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Buyers Guide: Adventure Racing Shoes

16:13 23rd February 2013 By Andy Wilson

As well as mountain biking and kayaking, adventure racing often involves running or trekking in open wilderness. Foot stages can be as varied as they are adrenalin-packed, so is there such a thing as the perfect ‘AR’ running shoe? Our expert racer, who himself has tackled the Patagonian and Alaskan wilderness on foot, thinks not. But here is some guidance for making that all-important footwear decision.


What terrain?

Seasoned adventure racers will put Imelda Marcos to shame, owning trainers for every type of terrain. However, most newcomers will be happy in a rugged trail running shoe with a decent amount of grip but some cushioning, so they can tackle anything from lanes or hard-packed bridleways to muddy footpaths. Think about the Adidas Kanadia or New Balance 610 for starters.

If you think you’re more likely to tackle the fells – open grassy moorland and boggy terrain -then more rugged grip will be needed, and a much ‘lower profile’. That means less heel cushioning, so you run lower to the ground, making you more stable in tussocks and soft ground. Inov-8 X-Talon is a good example.



Although elite fell runners will cover miles in shoes with paper-thin soles, shoes with little cushioning can be tough on the legs. If you are tackling long running stages in races, particularly with a pack, think about a shoe with a bit of extra bounce, to protect your legs for the next stage – something like the Salomon Speedcross.


The Salomon Speedcross; a classic, lightweight, low profile off road shoe.

The Salomon Speedcross; a classic, lightweight, low profile off road shoe.

No knots here with Salomon's Quick Fit speed lacing system

No knots here with Salomon’s Quick Fit speed lacing system


Your trainers are going to get muddy so some system which protects the lacing and stops the mud getting in is useful. And talking of lacing, try a ‘rapid lacing’ system like Salomon’s so you can get in and out of transition in seconds flat.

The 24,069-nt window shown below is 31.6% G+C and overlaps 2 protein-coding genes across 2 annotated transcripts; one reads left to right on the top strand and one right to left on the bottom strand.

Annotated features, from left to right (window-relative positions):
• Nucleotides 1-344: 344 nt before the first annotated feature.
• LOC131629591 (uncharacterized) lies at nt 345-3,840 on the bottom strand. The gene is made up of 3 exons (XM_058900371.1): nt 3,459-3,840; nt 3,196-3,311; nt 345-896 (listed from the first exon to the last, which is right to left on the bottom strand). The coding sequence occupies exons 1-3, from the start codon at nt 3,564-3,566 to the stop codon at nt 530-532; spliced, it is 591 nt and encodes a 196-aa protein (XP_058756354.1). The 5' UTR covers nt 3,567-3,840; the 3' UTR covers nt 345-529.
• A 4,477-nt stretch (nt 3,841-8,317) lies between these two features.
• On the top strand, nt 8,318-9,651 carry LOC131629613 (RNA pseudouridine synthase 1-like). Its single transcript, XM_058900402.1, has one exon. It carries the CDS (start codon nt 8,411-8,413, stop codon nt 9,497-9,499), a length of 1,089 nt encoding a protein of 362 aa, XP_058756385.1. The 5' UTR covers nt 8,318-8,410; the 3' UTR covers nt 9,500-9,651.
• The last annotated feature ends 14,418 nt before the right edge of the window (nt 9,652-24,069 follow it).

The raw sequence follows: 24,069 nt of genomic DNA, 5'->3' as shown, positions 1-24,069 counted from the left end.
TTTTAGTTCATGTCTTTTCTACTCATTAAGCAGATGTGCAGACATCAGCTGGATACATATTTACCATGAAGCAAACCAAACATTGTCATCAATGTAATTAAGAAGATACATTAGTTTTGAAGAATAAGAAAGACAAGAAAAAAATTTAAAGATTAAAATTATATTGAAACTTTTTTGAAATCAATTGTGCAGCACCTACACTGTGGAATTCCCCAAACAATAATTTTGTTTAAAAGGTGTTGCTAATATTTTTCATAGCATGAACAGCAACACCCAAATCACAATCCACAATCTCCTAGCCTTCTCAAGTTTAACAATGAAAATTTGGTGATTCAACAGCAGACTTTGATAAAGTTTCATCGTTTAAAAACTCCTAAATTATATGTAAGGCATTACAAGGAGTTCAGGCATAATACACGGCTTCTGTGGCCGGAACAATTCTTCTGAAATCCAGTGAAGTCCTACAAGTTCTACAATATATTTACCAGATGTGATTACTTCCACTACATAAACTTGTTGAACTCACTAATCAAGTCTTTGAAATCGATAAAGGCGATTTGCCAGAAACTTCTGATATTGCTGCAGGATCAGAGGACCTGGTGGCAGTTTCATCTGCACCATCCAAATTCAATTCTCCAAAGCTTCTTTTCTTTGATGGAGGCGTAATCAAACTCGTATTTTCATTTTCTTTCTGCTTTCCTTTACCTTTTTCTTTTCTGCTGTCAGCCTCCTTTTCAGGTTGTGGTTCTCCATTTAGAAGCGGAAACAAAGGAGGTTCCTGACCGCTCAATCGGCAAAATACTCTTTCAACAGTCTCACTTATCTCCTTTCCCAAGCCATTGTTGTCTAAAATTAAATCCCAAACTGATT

(If you prefer traditional laces, then at least learn the clever orienteering knots which won’t come undone in the brambles but will loosen off with a well placed tug).


Fit is always personal and we’d recommend getting fitted at a specialist running shop. Your trainers will probably be bigger than your office shoes, and remember that feet expand when they’ve been pounded for hours on the hill. Expedition racers often have a pair a size bigger than normal for the second half of a five day race. Black toe nails really can be avoided.



There is only one rule when it comes to the material you shoe should be made from: NON-waterproof.
Gore-Tex shoes, no matter how breathable they claim to be, will make your feet sweat up and fill up with water on an adventure race, softening up your skin and make it an easy target for blisters and trench foot.
Your feet will get wet, embrace it and choose a shoe from which water can drain quickly.

Watch out for our trail shoe group test coming soon for five of the best picks for long rugged off-road runs.


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